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Upper Class Dependence on the Poor

  • mntleo2 (31 posts)
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    Upper Class Dependence on the Poor

    This is going to be long. I am speaking about poverty as I am a poverty scholar having both lived, studied, and witnessed poverty on the ground. Why do I think poverty is an important issue in your discussion? Because the middle and upper classes do not realize how much they depend on those in poverty to maintain their own class standings. Here are some ways:

    1. Cheap labor. While in our own country and those abroad who do not make enough wage to live on, every time you visit a grocery store, a WalMart or Target store, a café worker, childcare worker, and grounds keeper, Home Depot, etc., anyone of the upper classes who patronize those services, they are dependent on these workers to keep the prices down both for the goods they buy as well as the employee whom they pay, this is so they can afford those goods and services.
    1. Charity donations: On the average when donating to a mega-non-profits who receive about $52,000-$64,000 per client ~ but only about $2,000 is actually given in direct services. Rich people who donate $millions can use these donations as their own private Cayman Islands for tax breaks. In essence, they do not make any donation at all since they get it all back. NOBODY asks where that $50,000-62,000 goes. Well, I have asked that question and found to my disgust that little is done by these mega-nons for anyone but themselves.
    1. Furthermore mega non-profits use cheap labor while their Executive Directors and their associated cohorts make 6-7 figure incomes ~ while even employing slave labor (“volunteers” who are often the working poor paying off things such as their welfare check at 50 cents an hour or community work for those getting out of jail or work requirements to pay off food stamps, and/or now Medicaid). Non-profit paid workers are also paid well below the standard of living ~ so they can benefit the charity to generate those donations that pay those Executive Directors, lawyers, accountants, and board members those 6 figure incomes.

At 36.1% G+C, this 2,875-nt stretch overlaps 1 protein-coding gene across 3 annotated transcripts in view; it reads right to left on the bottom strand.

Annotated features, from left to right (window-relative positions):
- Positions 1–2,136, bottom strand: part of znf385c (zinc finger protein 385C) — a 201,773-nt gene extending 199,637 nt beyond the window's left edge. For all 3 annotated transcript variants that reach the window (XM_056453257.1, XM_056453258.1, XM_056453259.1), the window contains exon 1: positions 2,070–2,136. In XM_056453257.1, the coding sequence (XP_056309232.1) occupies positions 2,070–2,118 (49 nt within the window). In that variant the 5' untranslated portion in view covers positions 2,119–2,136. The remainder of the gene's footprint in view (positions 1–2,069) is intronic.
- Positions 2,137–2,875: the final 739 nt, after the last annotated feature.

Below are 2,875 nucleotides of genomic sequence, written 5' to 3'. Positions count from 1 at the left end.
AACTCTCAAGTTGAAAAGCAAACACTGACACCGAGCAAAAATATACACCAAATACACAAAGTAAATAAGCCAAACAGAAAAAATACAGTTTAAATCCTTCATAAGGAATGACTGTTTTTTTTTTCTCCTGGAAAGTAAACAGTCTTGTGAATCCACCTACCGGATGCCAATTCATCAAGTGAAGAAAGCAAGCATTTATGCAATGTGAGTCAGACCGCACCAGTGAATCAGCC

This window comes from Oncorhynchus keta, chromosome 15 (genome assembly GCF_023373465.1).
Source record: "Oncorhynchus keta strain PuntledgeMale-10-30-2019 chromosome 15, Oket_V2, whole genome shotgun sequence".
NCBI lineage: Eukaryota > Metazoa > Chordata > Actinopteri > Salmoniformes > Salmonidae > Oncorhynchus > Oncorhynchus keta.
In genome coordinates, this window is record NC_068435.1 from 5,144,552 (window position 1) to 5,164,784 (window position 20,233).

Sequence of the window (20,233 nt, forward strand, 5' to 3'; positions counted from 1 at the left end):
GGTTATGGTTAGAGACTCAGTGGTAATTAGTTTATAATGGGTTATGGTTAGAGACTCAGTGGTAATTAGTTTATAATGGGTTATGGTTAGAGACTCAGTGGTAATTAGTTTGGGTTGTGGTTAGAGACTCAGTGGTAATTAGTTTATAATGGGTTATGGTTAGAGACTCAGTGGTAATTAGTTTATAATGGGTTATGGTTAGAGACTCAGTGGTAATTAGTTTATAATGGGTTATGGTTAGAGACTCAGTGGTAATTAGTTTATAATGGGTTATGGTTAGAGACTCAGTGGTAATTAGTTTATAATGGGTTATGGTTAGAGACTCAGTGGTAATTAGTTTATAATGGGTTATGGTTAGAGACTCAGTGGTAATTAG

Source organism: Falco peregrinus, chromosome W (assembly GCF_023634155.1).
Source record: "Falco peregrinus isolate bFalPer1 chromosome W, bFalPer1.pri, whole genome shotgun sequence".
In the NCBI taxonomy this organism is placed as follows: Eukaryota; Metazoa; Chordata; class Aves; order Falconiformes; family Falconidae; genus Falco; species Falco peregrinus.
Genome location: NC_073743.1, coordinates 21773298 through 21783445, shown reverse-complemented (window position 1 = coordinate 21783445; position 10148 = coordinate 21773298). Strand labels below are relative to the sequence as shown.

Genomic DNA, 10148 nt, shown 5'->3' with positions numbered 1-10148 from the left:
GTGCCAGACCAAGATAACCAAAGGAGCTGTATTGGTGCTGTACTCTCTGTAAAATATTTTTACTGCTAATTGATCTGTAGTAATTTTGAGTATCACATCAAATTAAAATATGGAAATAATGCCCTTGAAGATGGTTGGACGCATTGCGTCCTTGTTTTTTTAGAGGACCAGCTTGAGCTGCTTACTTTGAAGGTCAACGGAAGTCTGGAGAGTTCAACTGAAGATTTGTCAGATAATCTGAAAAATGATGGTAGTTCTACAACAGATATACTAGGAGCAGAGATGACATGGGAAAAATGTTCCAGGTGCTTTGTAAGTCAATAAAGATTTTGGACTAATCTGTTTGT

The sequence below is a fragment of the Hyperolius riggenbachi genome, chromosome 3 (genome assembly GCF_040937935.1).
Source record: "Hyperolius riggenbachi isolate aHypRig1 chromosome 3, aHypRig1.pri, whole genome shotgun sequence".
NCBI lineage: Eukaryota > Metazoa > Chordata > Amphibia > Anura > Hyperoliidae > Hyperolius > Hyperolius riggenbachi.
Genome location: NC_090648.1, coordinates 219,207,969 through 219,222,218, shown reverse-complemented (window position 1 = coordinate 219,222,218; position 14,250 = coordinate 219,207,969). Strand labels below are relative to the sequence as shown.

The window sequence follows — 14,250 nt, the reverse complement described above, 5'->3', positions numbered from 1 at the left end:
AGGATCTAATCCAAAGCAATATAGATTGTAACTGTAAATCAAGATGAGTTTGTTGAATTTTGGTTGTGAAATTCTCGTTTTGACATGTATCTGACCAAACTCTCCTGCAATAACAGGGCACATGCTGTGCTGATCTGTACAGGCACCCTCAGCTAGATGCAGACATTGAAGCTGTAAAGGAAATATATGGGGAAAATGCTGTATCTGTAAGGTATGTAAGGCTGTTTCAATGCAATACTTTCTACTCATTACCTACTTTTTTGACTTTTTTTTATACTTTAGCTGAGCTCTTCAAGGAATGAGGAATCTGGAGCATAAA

1. Government funding in mega-non-profits is a must since they often match grants for these entities. They usually do not give grants to smaller non-profits who are doing the REAL work on the ground. These for-profits who also take in slave labor for “training” while never having to observe labor laws such as giving breaks or observe safety issues, often forcing their slave labor to work a straight 8 hours with not so much as a lunch break.
    1. Taxes: In my state (WA) as a low-income person I pay over 17% of my income in taxes, as do most poor, who pay up to 20% of their meager income in this way.  The middle class pays about 10% in taxes out of their incomes ~ and the richest pay only 2% of their incomes in taxes. Both classes howl about how much they pay, but the truth is, they can afford to pay the 17% the poor pay, but law-makers would *never* concede this reality, instead they keep raising regressive taxes that burden the poor the most. Why does the poor pay so much? So the upper classes don’t have to. 
    1. Illegal immigrants: the employers who pay them pass their “savings” onto us, while illegal immigrants pay for things they would never receive such as paying into the Social Security and Medicare funds. You can find out how much they pay in your state here: My state receives over $315,000,000.
    1. Medical industry: Whether a mega-non or for- profit the medical industry who employ millions in the middle and upper classes, they receive massive $millions in grants and donations to maintain their businesses. These classes depend upon that money to employ themselves or profit from the takings. I also include there the psychology and psychiatry businesses in this mix who depend on $millions for their own for-profit businesses. BTW there is no scientific proof psychology or psychiatry works.